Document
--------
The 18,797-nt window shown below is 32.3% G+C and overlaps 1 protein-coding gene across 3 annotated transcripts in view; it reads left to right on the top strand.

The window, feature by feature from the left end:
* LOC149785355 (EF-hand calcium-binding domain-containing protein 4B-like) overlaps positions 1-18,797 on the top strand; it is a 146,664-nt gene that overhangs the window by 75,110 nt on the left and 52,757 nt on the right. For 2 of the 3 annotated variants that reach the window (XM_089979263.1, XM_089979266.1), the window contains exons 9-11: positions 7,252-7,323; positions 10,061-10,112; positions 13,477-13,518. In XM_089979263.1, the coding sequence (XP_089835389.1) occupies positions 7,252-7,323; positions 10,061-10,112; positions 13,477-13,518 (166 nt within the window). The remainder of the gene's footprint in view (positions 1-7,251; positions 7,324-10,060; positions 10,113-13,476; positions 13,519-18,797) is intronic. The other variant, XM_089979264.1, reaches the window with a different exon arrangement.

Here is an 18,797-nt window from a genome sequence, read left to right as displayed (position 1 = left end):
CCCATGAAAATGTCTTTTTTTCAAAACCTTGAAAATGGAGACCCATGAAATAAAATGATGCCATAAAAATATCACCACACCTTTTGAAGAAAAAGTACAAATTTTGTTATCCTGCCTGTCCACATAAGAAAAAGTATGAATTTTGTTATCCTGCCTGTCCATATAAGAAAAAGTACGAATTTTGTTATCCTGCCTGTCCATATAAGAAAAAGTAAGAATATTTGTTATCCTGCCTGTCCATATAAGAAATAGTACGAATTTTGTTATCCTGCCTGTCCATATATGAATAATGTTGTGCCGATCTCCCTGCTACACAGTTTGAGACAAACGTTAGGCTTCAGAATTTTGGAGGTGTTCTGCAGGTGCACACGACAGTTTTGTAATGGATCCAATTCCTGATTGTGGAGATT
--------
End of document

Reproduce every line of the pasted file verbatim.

The 18,797-nt window shown below is 32.3% G+C and overlaps 1 protein-coding gene across 3 annotated transcripts in view; it reads left to right on the top strand.

The window, feature by feature from the left end:
* LOC149785355 (EF-hand calcium-binding domain-containing protein 4B-like) overlaps positions 1-18,797 on the top strand; it is a 146,664-nt gene that overhangs the window by 75,110 nt on the left and 52,757 nt on the right. For 2 of the 3 annotated variants that reach the window (XM_089979263.1, XM_089979266.1), the window contains exons 9-11: positions 7,252-7,323; positions 10,061-10,112; positions 13,477-13,518. In XM_089979263.1, the coding sequence (XP_089835389.1) occupies positions 7,252-7,323; positions 10,061-10,112; positions 13,477-13,518 (166 nt within the window). The remainder of the gene's footprint in view (positions 1-7,251; positions 7,324-10,060; positions 10,113-13,476; positions 13,519-18,797) is intronic. The other variant, XM_089979264.1, reaches the window with a different exon arrangement.

Here is an 18,797-nt window from a genome sequence, read left to right as displayed (position 1 = left end):
CCCATGAAAATGTCTTTTTTTCAAAACCTTGAAAATGGAGACCCATGAAATAAAATGATGCCATAAAAATATCACCACACCTTTTGAAGAAAAAGTACAAATTTTGTTATCCTGCCTGTCCACATAAGAAAAAGTATGAATTTTGTTATCCTGCCTGTCCATATAAGAAAAAGTACGAATTTTGTTATCCTGCCTGTCCATATAAGAAAAAGTAAGAATATTTGTTATCCTGCCTGTCCATATAAGAAATAGTACGAATTTTGTTATCCTGCCTGTCCATATATGAATAATGTTGTGCCGATCTCCCTGCTACACAGTTTGAGACAAACGTTAGGCTTCAGAATTTTGGAGGTGTTCTGCAGGTGCACACGACAGTTTTGTAATGGATCCAATTCCTGATTGTGGAGATT